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Latino Daily News

Wednesday December 14, 2011

King of Spains Says “Very Hard Times” are in Spaniards’ Future

King of Spains Says “Very Hard Times” are in Spaniards’ Future

Photo: King of Spains Says "Very Hard Times" are in Spaniards' Future

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Spain’s King Juan Carlos said Tuesday that his country is facing “very hard times,” calling on Spaniards to “win the battle” against high unemployment and consolidate “the definitive victory” over terrorism.

The monarch made his comment in a toast during a farewell luncheon at the Royal Palace for the outgoing Socialist government of Prime Minister Jose Luis Rodriguez Zapatero, who thanked the king for his commitment to Spain and for working in the “general interest of its citizens.”

King Juan Carlos and Queen Sofia hosted the event along with Crown Prince Felipe and his wife, Princess Letizia.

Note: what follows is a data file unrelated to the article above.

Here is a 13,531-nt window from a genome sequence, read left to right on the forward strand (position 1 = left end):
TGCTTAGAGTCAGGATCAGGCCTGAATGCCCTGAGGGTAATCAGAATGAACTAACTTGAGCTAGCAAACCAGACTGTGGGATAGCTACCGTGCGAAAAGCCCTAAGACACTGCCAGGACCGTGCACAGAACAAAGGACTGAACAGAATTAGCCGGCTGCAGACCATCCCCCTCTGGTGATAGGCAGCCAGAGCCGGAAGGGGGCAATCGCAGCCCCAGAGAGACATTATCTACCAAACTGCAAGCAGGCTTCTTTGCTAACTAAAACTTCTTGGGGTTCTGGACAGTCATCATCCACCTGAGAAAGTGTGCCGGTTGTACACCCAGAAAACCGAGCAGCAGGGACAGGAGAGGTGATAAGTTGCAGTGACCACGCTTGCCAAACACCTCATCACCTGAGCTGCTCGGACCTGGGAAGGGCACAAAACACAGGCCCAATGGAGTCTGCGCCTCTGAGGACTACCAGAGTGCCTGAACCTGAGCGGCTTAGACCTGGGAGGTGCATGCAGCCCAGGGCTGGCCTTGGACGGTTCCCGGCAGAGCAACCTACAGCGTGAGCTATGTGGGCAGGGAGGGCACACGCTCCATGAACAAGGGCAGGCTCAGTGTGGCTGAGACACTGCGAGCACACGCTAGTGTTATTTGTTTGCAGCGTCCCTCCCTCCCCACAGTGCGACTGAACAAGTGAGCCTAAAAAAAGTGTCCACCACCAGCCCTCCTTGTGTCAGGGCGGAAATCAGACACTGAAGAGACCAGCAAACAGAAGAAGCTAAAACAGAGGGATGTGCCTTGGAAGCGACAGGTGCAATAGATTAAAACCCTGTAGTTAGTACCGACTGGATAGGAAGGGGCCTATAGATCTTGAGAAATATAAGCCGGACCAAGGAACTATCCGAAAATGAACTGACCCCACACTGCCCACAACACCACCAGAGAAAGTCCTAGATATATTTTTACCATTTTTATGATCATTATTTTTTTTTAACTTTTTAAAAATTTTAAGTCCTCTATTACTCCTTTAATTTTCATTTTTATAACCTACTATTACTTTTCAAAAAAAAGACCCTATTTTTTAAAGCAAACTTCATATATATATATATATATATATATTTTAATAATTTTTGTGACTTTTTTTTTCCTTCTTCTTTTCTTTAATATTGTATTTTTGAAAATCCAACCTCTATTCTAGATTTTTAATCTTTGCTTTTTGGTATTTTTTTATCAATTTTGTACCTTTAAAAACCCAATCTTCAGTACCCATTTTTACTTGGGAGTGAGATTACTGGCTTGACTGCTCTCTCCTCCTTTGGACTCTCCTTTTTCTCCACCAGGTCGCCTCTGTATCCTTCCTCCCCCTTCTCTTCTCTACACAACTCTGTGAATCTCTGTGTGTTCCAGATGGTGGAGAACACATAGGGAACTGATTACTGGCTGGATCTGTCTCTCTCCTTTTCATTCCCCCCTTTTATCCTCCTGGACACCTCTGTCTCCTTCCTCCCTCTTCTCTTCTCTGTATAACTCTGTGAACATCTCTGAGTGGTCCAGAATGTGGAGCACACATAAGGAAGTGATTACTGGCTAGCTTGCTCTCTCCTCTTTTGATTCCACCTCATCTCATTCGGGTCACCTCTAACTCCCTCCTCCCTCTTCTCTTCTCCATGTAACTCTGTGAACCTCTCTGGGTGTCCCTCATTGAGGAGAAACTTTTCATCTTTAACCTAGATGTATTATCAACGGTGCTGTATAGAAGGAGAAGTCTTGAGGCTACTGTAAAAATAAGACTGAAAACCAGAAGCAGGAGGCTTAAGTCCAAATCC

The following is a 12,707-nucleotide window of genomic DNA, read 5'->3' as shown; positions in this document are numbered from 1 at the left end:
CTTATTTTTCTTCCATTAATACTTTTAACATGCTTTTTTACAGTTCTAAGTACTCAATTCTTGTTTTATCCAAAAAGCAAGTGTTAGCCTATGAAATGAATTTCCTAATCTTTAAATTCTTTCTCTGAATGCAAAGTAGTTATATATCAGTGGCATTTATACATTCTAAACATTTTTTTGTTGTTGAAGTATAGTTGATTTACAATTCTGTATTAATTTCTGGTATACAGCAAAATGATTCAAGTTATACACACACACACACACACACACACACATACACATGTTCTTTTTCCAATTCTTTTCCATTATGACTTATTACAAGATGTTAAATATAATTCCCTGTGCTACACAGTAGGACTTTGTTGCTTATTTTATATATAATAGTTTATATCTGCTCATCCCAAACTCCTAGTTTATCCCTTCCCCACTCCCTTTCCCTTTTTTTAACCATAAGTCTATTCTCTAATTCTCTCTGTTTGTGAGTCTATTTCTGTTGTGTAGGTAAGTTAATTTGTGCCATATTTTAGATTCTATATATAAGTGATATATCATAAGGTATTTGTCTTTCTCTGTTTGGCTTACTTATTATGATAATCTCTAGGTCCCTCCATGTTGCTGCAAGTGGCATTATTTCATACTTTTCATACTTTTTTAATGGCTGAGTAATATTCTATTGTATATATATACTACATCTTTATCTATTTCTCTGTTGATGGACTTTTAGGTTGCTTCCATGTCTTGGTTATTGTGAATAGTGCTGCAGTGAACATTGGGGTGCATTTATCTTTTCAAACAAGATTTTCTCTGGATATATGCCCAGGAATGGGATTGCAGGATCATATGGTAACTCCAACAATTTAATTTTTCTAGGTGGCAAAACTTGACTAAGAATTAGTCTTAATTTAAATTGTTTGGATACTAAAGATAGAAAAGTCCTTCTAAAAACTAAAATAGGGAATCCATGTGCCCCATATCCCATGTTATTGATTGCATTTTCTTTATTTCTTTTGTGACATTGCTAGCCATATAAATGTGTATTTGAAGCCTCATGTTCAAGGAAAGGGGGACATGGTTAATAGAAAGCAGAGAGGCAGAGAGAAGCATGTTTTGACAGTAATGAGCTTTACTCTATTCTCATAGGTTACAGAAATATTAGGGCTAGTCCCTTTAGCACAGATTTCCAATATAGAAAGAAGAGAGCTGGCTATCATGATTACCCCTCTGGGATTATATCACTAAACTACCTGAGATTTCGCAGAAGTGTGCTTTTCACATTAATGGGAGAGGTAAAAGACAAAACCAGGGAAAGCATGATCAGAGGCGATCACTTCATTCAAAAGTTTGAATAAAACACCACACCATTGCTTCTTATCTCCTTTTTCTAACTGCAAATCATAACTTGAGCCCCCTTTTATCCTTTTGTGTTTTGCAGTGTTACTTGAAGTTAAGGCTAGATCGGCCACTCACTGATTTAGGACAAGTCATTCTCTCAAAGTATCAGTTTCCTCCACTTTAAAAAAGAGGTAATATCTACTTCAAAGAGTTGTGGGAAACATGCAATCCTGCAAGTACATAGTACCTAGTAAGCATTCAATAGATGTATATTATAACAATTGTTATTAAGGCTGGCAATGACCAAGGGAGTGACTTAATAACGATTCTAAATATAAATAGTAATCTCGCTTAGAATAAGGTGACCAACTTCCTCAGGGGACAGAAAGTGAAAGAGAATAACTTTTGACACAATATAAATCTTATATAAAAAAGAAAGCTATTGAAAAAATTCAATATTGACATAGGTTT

In his words of farewell to Zapatero and his Cabinet, the king thanked all of them for the time they have dedicated to a “difficult task” and asked that in the future they not fail to do their best for the common good.

After pledging them the crown’s total support, Juan Carlos concluded his brief address with his best wishes for the outgoing members of the government and their families in the new stage in life that lies before them.

Zapatero thanked the king for his words and, after saying that the government has never lacked the encouragement of the crown, stressed that one of the best experiences of his term in office - particularly over the last few days - has been meeting with the monarch and seeing the important work he does and how he goes about it.

The new prime minister, Mariano Rajoy of the conservative Popular Party, takes office next week. The PP won a sweeping victory at the polls last month amid widespread discontent over a jobless rate of 21.5 percent.

Though 2011 has brought mainly bad news for Spain on the economic front, one bright spot was the announcement in October by the Basque terrorist group ETA that it was abandoning the armed struggle.

ETA has killed nearly 900 people since 1968 in its campaign to create an independent Basque state in parts of northern Spain and southwestern France.